- Replace a comment made in an edit summary by another less offensive comment (requires technical help)
Management of incivility during the mediation process
Parties sometimes attempt to negotiate an agreement while one party is not ready to negotiate. For example, if the source of the conflict is a specific point in an article, dispute resolution may be impaired if discussion is still clouded by an uncivil exchange between both parties. It is best to clear up that issue as soon as possible, so disputants can regain their balance and clarity when editing.
Some editors are badly shaken by uncivil words directed towards them, and can’t focus on the source of the conflict itself. It may help to point out to them why unpleasant words were used, and acknowledge that while incivility is wrong, the ideas behind the comment may be valid.
The offended person may realize that the words were not always meant literally, and could decide to forgive and forget them.
It can be helpful to point out breaches of civility even when done on purpose to hurt, as it might help the disputant to refocus on the issue (controversial).
Rephrasing disputants’ comments
During the mediation process, a third neutral party is in contact with both disputants, ensuring communication between them. The role of the mediator is to promote reasonable discussion between the two disputants. Therefore it is helpful to remove incivility voiced by User A, in rephrasing comments to User B.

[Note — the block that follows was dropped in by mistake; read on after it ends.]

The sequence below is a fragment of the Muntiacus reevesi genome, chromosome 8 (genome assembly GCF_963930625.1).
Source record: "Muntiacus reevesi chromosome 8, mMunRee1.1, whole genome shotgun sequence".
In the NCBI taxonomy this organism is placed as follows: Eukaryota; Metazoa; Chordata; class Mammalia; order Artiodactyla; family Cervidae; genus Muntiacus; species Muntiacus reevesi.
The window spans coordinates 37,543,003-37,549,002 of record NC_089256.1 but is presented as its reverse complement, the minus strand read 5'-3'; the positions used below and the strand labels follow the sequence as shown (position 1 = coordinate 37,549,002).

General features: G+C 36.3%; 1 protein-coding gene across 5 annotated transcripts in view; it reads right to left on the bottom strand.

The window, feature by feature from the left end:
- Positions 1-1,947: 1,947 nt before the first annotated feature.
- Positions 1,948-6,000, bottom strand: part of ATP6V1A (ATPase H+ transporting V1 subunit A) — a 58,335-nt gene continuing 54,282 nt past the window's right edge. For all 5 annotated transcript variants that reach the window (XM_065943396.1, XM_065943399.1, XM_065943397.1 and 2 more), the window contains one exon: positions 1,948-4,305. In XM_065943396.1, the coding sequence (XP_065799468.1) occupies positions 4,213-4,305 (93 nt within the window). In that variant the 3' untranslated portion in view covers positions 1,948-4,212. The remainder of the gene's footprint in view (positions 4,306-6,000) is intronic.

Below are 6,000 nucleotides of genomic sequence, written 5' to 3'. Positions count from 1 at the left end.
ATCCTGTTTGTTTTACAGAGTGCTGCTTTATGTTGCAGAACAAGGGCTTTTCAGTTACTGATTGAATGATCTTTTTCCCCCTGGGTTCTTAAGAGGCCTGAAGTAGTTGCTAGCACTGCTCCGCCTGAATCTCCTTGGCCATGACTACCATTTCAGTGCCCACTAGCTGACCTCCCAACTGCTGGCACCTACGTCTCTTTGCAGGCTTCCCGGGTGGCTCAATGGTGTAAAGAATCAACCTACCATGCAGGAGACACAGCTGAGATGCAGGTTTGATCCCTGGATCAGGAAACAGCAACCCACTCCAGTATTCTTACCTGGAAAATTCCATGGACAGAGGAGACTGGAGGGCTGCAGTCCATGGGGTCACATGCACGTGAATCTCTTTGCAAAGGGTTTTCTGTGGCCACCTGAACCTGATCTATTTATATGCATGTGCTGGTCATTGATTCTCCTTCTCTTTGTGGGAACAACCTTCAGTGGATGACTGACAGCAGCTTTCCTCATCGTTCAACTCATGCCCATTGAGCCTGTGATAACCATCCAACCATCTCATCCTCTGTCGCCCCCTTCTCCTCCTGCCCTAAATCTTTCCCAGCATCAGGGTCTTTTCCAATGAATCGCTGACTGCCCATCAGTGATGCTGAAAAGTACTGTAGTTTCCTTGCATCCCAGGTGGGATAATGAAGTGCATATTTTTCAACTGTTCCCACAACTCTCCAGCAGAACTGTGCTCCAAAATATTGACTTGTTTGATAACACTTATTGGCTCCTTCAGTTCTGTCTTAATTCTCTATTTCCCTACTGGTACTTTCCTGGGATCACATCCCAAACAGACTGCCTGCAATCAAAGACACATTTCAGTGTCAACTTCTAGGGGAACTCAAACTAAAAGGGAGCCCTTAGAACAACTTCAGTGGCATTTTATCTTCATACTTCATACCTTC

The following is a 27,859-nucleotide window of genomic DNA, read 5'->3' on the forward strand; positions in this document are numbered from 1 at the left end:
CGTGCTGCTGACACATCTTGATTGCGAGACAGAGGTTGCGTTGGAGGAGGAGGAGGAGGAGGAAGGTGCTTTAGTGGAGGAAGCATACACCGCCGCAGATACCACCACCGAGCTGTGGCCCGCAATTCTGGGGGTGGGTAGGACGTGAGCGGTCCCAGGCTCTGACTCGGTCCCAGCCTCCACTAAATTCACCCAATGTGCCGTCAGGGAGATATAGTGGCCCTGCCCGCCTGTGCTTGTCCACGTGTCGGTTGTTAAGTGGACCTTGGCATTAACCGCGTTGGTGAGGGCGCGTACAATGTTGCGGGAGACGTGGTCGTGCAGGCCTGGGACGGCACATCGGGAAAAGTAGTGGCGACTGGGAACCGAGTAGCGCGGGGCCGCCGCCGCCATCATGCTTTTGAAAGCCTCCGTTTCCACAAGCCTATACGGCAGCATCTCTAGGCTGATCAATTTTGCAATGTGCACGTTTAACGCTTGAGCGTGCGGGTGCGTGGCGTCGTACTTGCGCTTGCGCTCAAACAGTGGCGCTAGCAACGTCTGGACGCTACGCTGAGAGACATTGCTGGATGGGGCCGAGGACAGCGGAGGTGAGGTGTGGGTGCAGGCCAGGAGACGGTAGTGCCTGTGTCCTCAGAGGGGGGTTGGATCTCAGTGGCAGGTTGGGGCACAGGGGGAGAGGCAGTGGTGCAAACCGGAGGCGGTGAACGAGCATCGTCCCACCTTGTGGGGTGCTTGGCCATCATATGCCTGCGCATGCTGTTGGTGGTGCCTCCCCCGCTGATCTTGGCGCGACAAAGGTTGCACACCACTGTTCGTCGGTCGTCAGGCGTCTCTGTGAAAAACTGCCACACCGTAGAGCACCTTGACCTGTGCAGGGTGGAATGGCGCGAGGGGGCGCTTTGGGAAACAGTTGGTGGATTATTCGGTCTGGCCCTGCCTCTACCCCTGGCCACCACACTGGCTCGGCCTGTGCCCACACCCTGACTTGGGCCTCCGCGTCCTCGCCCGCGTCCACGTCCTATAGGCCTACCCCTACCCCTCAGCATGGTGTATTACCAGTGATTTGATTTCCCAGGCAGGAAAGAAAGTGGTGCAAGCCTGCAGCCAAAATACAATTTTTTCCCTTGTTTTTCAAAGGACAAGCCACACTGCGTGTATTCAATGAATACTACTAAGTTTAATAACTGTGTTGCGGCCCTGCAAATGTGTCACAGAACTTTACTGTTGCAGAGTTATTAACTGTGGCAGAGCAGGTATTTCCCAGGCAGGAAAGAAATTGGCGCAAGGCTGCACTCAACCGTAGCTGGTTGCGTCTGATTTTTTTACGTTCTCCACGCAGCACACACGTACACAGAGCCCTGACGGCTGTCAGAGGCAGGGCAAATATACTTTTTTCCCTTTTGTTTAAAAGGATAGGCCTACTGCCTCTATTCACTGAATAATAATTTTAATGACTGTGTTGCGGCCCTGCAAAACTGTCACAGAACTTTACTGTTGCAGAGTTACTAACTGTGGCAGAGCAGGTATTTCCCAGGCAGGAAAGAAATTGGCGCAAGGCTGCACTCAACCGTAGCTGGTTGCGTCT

- For example, if User A and User B are flaming each other by e-mail through a mediator, it might be best if the intermediary turns “I refuse to allow Neo-Nazi apologetics to infest Wiktionary” to “User A is concerned that you may be giving too much prominence to a certain view.”
Rephrasing flames publicly exchanged before or during the mediation process
At the end of the mediation process, the mediator may suggest that the disputants agree to remove uncivil comments that have remained on user and article talk pages. The editors might agree to delete pages created specifically to abuse or flame one another, and/or to remove all flaming content not relevant to the article discussion, and/or to refactor a discussion. This may allow disputants to forgive and forget offenses more quickly.
Similarly, the disputants might agree to apologize to each other.
Mediation regularly involves disputes in which one party feels injured by the other. The apology is an act that is neither about problem-solving and negotiation, nor is it about arbitration. Rather, it is a form of ritual exchange between both parties, where words are said that allow reconciliation. In transformative mediation, the apology represents an opportunity for acknowledgement that may transform relations.
For some people, it may be crucial to receive an apology from those who have offended them. For this reason, a sincere apology is often the key to the resolution of a conflict: an apology is a symbol of forgiveness. An apology is very much recommended when one person’s perceived incivility has offended another.
- User:Anthere’s original article on this topic at meta.wikimedia.org (originally called “uncivility”)
- Don’t be a jerk, another rule that encompasses civility.